Yesterday, via posting for advance review on the Federal Register Public Inspection Site, the Office of Federal Procurement Policy (OFPP) in the Office of Management and Budget (OMB), announced that it has issued a proposed OMB Circular, Implementing Category Management for Common Goods and Services (the Circular). The intent is to “codify” category management, establishing key principles; strategic policies, roles, and responsibilities; and metrics to measure success. The proposed Circular will appear in today’s Federal Register for public comment.
The Coalition appreciates OMB’s focus on improving acquisition management and reducing unnecessary contract duplication. Under appropriate circumstances, category management may achieve some efficiencies. The uncertainty surrounding the effectiveness of category management, however, raises questions regarding the timing of the proposed Circular. Category management is just over a year old. It is unclear whether the appropriate metrics for success have been identified and whether those metrics have been tracked and evaluated. Thus, it remains to be seen whether sufficient and accurate data exists to support the intended codification across government. Clearly, more study and analysis are appropriate before such a significant step is taken.
To this point, the direct and indirect costs of category management are, to date, not fully understood. For example, GSA’s transactional data rule, which, among other things, requires contractors to report on eleven categories of transaction information for all sales to the government, has time, program, administrative, and other direct and indirect costs, many of which, appear not to have been tracked and measured. As such, before attempting to “codify” the structures/processes coincident to category management, the government should identify clear, specific program metrics, including the direct and indirect costs of acquisition for the government and contractors, as well as the impact on market participation by vendors. An evaluation of those metrics against baseline criteria will help gauge the true effectiveness of category management and its future utility. Without metrics and an associated evaluation, any declaration of savings is premature, at best. Along these lines, in furtherance of the goal of data-driven decisions, the metrics identified in this process should be grounded in procurement performance and identify clear measures of success.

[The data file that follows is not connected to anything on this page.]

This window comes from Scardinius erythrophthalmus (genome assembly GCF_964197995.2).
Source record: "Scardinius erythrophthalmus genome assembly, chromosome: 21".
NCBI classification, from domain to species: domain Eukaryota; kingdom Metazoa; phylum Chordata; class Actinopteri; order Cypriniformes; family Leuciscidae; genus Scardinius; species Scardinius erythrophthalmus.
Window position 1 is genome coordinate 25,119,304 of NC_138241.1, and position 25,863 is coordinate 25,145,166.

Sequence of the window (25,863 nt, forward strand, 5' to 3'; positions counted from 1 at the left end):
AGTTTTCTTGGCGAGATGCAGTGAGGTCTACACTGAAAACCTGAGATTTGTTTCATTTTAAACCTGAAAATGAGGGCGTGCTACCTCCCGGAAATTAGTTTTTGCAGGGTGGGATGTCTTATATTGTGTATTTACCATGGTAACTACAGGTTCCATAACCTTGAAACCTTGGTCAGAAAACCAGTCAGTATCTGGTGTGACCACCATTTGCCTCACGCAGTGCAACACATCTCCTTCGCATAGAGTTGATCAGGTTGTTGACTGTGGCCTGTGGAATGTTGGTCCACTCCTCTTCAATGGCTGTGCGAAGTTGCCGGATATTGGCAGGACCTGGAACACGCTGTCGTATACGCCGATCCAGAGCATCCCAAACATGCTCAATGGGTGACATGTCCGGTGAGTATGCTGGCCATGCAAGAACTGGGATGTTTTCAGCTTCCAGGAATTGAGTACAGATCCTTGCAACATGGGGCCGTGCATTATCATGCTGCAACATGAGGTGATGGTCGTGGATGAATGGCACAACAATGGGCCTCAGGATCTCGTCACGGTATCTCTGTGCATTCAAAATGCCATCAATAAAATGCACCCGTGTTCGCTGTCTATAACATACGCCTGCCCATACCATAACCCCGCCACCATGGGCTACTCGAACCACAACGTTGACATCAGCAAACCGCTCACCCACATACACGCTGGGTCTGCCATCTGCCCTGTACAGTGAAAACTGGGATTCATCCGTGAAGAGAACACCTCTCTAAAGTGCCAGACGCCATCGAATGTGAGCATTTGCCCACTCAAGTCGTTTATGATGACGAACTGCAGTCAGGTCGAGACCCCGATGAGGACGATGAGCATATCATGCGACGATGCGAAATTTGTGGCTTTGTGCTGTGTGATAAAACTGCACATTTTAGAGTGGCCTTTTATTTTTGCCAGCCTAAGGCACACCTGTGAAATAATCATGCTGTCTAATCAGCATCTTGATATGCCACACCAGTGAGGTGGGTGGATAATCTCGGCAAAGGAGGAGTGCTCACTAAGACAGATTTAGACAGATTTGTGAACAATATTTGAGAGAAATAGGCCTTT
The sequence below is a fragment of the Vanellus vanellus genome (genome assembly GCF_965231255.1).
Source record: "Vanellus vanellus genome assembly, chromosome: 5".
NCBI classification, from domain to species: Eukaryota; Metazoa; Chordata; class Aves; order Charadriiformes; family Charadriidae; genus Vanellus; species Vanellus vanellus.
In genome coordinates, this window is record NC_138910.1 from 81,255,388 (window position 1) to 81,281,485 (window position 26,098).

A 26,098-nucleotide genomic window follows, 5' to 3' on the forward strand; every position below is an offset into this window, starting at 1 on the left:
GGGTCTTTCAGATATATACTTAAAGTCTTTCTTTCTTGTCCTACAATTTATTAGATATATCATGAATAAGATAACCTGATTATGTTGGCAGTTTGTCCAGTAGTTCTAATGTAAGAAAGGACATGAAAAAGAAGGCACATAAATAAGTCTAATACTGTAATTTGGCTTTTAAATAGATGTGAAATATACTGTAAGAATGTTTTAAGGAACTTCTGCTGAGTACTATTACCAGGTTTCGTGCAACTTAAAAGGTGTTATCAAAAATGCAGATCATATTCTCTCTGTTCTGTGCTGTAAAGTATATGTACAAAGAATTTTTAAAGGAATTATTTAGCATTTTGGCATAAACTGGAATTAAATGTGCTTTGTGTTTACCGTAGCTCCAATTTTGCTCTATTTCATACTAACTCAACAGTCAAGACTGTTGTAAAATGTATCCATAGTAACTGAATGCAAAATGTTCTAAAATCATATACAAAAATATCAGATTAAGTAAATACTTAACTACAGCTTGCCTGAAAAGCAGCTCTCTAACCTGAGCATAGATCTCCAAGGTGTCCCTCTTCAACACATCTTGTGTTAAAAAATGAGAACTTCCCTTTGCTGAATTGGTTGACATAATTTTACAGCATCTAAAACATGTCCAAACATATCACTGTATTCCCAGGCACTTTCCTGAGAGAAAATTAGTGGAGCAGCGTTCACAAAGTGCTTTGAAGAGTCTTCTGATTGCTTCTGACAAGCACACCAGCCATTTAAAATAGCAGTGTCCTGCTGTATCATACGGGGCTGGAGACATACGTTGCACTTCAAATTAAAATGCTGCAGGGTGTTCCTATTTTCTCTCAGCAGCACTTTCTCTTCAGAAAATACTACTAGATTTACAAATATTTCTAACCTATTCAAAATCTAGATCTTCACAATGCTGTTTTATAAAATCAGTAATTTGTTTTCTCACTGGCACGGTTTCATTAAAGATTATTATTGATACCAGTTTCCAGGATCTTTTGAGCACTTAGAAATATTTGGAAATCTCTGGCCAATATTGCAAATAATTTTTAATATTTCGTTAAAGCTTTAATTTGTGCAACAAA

Finally, an initial review of the proposed Circular highlights the tension between centralization and decentralization of management. The proposed Circular will establish a highly centralized structure for procurement management operations across government reminiscent of approaches taken over half a century ago. Indeed, it harkens back to the Brooks Act, which centralized IT procurement management authority at GSA, and which was repealed with great deliberation based on agency needs and the best interests of the government. Significantly, the Circular authorizes management structures and controls that essentially establish OFPP management, oversight, and control of agency procurement operations in furtherance of category management.
It remains to be seen whether executive agency authority to determine specific actions in the award or administration of procurement contracts is preserved in the aftermath. As stakeholders prepare comments, a focus will be the balance between centralized procurement authority managed by OFPP and procurement authority at the agency level. It is déjà vu all over again!
The Coalition looks forward to the feedback from our members as we prepare comments in response to the proposed Circular.